Norwich, UK (December 18, 2019) - At the John Innes Centre we have 70 Controlled Environment Rooms and glasshouses, where over 1,000,000 plants are grown each year.
All of the 1 million plants are planted and looked after by our Horticultural Services team.
We took a tour of the glasshouses with our Head of Horticultural Services John Lord to find out why world-class plant science requires world-class horticultural services. First, we wanted to find out about his passionate dislike of hoses.
“In an ideal world I would ban hoses, they just cannot offer a precise or consistent amount of water. They’re not efficient, they’re not economical and they’re not effective.
My background is in horticulture, but I have always been passionate about change management and that was what brought me to the John Innes Centre.
When I first came here a few years ago, I saw a huge opportunity to create a world-class horticultural service. After all, world-class plant science, deserves world-class plants and that’s what we strive to provide. World-class plants for world-class scientists. For that to happen we needed a revolution. Thanks to my team that’s now well-underway.
Good horticulture relies on a lot of variables being right; seed quality, compost, water, daylight, temperature etc. Growing high-quality, consistent crops, means ensuring that every single one of those variables is as effective, efficient and economical as possible. It always comes back to those three E’s; effective, efficient, economical.
Take potting for example. When I arrived here, we had a system whereby each pot was filled by hand. Not only did that mean you had highly-skilled horticulturists spending their time filling pots, but you also had hugely inefficient and ineffective pots.
Why? If you have a tray of 20 pots to fill, you take a shovelful of compost and drop that into the middle of the tray, before spreading it out to fill the outer pots. Once that’s done, you will have 20 pots that look the same, but the ones in the middle will have suffered from soil compaction when the bulk of compost was dropped onto them. This affects both the roots of the plants that grow in them, and how much water they need.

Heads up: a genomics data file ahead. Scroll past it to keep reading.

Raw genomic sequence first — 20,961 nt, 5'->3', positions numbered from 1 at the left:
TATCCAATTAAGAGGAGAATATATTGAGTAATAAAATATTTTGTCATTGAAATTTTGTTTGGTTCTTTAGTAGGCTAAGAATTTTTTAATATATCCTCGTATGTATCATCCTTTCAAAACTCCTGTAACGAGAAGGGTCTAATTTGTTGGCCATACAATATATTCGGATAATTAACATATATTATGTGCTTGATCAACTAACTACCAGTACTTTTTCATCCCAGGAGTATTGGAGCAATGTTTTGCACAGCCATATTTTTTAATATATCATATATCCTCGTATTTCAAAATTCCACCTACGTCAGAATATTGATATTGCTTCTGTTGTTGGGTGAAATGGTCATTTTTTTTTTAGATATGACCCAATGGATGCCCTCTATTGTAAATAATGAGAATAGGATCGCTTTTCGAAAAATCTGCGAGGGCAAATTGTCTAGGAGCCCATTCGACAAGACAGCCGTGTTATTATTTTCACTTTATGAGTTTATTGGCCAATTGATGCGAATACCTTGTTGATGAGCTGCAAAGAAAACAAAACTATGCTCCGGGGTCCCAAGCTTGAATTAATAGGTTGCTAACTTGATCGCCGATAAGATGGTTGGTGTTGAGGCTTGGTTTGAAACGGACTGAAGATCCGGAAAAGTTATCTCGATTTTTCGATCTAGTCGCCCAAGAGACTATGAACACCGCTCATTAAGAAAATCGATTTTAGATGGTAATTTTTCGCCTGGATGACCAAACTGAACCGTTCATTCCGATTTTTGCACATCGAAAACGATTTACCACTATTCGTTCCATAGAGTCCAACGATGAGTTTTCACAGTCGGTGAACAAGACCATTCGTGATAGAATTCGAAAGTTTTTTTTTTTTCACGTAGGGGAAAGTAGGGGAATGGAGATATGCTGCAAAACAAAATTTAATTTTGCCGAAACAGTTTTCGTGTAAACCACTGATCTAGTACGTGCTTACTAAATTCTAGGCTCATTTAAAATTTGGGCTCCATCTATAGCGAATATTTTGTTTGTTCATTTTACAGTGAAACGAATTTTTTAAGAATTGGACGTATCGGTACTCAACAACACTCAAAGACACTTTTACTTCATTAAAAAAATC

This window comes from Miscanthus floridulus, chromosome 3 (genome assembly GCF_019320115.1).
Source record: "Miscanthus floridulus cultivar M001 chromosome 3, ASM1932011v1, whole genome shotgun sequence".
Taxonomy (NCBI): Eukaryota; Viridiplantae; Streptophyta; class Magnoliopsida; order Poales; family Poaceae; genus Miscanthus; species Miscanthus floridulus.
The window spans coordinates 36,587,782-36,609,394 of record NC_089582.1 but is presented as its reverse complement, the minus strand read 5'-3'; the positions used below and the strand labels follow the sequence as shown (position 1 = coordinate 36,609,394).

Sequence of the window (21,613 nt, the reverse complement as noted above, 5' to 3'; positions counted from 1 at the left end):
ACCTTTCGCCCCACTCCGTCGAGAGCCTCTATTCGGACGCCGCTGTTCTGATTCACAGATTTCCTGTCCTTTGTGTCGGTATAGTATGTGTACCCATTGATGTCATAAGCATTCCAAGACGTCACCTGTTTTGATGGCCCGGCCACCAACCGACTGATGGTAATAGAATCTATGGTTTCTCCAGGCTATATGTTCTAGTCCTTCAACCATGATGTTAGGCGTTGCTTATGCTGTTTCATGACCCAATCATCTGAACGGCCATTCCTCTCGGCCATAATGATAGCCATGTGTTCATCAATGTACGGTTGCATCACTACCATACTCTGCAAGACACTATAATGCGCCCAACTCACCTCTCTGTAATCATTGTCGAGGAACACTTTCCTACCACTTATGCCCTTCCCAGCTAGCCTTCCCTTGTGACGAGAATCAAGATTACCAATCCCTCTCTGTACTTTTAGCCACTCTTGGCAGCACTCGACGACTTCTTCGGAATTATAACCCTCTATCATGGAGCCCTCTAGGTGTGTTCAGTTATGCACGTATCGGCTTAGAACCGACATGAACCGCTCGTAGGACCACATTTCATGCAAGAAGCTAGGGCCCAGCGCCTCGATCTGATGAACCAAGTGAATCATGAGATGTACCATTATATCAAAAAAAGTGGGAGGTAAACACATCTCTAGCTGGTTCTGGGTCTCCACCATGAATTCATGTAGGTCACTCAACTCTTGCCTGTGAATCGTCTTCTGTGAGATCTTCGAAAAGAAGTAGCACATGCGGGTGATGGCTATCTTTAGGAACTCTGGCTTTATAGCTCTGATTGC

To solve this, we have invested in an automated potting machine to consistently fill pots, ready for planting. The machine requires careful calibration, this is where Alberto Ferreto a specialist in this area comes in. Alberto ensures we offer the best (most effective, efficient and economical) service possible.
Watering is another area where we have made huge improvements to the service we offer. Each plant needs the right amount of water at the right time, it’s crucial to ensuring a healthy, consistent crop. The first step to achieve this is consistent potting, but with the potting machine, the next step is the way you water them.
Top down watering is inefficient and results in more unwanted soil compaction as the water crashes down into the soil. A much more effective and efficient system is to water from beneath, using a system called ebb-and-flow watering. This is a system where each pot sits in a tray that gradually fills up with water at controlled times and to a set depth.
Using ebb-and-flow watering, we can ensure each crop, each plant, receives the same amount of water at the same time. And because it is bottom-up, rather than top-down we reduce the amount of fertiliser lost from the soil, washed away with the excess water.
Pools of water on a glasshouse floor means you have wasted water and fertiliser. It’s not effective, efficient, economical or good for the environment. Ebb-and-flow takes the guesswork away and means we know exactly how much water each plant gets and when. This in turn means we know how much fertiliser that plant has access to.